‘Woman of Light’: The story of a Chicano Indigenous family in the American West
Inspired by her familiy, Kali Fajardo-Anstine’ debut novel follows multiple generations of an Indigenous Chicano family from Colorado
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Kali Fajardo-Anstine grew up in a Chicano family that migrated from southern Colorado to the state's capital of Denver, and throughout her life, she listened to stories and legends told by her grandparents and great-grandparents.
Now a well-known writer (her young adult short story collection, Sabrina & Corina won an American Book Award in 2020), Fajardo-Anstine, 35, decided to put all these family stories into the novel, Woman of Light, which went on sale in U.S. bookstores last week.
Set in 1930s Denver, Woman of Light follows the story of five generations of a Chicano Indian family through the seer Luz Lopez, who has visions by reading tea leaves. Luz is left to fend for herself after her older brother, Diego, a snake charmer and factory worker, is run out of town by a violent mob of white men.
As Luz navigates 1930s Denver alone, she begins to have visions that transport her to her Indian homeland in the nearby Lost Territory. Luz recalls the origins of her ancestors, how her family flourished and how they were threatened. She witnesses the sinister forces that have devastated her people and their lands for generations. In the end, it is up to Luz to save her family's stories from disappearing into oblivion.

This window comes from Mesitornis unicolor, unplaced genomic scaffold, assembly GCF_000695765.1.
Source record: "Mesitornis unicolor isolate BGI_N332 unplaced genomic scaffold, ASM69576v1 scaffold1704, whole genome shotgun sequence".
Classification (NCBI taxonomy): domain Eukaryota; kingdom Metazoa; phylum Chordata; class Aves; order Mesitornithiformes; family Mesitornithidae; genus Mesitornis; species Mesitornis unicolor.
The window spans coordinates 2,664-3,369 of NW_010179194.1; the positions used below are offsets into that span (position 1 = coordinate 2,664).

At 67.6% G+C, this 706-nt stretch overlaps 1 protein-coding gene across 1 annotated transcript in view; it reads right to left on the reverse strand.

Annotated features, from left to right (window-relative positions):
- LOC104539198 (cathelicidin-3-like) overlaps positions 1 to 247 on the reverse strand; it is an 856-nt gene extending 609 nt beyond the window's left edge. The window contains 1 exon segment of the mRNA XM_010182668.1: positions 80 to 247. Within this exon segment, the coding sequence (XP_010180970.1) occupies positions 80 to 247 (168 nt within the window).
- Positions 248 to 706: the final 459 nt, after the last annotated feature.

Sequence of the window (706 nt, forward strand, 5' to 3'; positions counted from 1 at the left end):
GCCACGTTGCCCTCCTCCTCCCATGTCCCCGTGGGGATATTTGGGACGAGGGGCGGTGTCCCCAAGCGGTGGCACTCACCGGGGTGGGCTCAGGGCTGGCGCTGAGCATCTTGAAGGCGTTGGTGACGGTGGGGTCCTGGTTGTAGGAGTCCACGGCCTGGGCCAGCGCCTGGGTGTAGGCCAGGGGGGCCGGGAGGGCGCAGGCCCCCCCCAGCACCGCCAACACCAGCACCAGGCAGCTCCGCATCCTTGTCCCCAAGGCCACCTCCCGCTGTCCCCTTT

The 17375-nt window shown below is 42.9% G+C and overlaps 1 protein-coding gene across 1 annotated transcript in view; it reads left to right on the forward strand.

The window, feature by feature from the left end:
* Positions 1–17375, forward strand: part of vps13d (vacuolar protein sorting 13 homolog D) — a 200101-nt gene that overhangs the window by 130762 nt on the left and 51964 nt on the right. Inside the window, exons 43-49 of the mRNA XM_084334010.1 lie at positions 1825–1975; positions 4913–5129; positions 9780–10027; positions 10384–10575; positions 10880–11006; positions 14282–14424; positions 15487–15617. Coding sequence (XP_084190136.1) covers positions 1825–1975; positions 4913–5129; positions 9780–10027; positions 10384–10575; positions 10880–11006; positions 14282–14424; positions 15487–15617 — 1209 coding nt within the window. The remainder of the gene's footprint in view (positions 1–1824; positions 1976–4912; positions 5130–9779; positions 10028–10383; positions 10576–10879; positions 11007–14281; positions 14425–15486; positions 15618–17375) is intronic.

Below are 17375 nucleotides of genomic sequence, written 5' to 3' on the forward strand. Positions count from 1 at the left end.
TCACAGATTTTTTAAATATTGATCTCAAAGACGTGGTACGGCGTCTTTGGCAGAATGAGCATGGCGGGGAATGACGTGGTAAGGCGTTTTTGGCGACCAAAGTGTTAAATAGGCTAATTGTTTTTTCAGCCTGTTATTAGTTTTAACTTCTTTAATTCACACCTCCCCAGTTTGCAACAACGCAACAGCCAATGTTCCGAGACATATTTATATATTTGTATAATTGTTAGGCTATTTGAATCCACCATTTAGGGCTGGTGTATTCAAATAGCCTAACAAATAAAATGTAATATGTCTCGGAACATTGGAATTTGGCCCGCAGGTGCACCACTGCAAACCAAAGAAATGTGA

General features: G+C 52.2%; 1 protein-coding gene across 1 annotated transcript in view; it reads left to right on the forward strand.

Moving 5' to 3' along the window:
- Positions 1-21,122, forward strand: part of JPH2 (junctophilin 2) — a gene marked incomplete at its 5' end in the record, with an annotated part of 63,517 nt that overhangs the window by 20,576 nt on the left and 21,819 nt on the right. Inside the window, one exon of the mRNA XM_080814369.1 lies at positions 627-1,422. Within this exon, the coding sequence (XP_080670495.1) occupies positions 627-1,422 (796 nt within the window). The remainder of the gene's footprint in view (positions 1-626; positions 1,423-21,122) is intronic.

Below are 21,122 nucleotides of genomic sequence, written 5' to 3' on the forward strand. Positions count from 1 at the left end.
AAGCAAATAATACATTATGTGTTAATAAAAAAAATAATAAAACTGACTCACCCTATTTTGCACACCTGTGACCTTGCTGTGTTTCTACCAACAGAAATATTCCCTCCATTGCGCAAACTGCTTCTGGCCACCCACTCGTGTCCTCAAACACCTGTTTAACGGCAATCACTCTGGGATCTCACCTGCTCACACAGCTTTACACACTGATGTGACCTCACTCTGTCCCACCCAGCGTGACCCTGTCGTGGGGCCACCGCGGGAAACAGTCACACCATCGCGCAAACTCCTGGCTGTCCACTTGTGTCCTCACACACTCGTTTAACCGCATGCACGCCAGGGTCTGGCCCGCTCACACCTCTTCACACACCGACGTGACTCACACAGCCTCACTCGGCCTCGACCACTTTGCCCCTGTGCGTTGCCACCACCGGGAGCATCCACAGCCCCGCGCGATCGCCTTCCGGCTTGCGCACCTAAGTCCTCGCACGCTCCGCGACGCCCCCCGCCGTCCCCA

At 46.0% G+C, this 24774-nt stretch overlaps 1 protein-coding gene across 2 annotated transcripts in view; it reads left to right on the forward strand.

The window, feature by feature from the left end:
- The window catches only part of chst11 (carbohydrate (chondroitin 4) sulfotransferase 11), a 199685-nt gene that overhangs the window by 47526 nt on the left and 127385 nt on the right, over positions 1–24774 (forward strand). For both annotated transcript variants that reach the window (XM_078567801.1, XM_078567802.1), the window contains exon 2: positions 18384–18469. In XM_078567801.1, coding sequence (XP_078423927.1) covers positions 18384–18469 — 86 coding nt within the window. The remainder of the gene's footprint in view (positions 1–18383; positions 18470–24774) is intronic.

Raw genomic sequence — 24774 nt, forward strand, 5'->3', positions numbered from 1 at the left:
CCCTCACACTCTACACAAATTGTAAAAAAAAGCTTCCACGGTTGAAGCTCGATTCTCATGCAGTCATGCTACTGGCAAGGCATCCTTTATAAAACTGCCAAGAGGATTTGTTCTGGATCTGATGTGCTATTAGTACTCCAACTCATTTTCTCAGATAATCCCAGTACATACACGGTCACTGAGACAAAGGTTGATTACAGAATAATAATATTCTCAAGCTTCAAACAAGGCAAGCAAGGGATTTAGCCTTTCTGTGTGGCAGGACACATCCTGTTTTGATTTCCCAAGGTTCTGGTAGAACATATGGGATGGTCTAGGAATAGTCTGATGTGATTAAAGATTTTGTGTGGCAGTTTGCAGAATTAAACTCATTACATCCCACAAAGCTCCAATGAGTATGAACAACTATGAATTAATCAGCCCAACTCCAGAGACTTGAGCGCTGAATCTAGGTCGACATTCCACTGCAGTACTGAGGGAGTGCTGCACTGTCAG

Through Luz's curiosity and clairvoyance, the reader gets a glimpse of what life was like in the Denver of that era, where the problems of gentrification, activism and social differences that plague the city today are hinted.
Luz's character is inspired by the author's great-aunt Lucy, with whom she had a close relationship as a teenager. At her house, she would always find family and friends sharing a plate of green chiles and stories of her ancestors.
"My family doesn't let the stories go away," she told the Denver Post. "That's why I'm a storyteller too, because I knew how important it was to keep them alive, but I would also run into other people around me who didn't have access to all their stories. It's very important to me to preserve cultural stories."
In the same interview with the Denver Post, Fajardo-Anstine explained that when she was eight years old, she suffered from depression and writing helped her sort out and analyze her thoughts. Since then, she hasn't stopped.
Her first collection of short stories, Sabrina & Corina, was a National Book Award finalist, among others. The stories, starring two Latina women of Native American descent living in the western United States, serve as a meditation on friendship, mothers and daughters, and the deep-seated truths of our homelands.
In "Sugar Babies," for example, the author addresses issues such as the sense of ancestry and heritage that tend to surface during territorial disputes. In "Any Further West," she follows a sex worker and her daughter as they leave their ancestral home in southern Colorado to encounter a strange and hostile land in California. In "Tomi," a woman is released from prison and finds herself in a gentrified city that is a shadow of the one she remembers from her childhood. In the title story, "Sabrina and Corina," a Denver family falls into a cycle of violence against women and only comes together through ritual.
Fajardo-Austine currently holds the 2022-2023 fellowship chair in creative writing at Texas State University.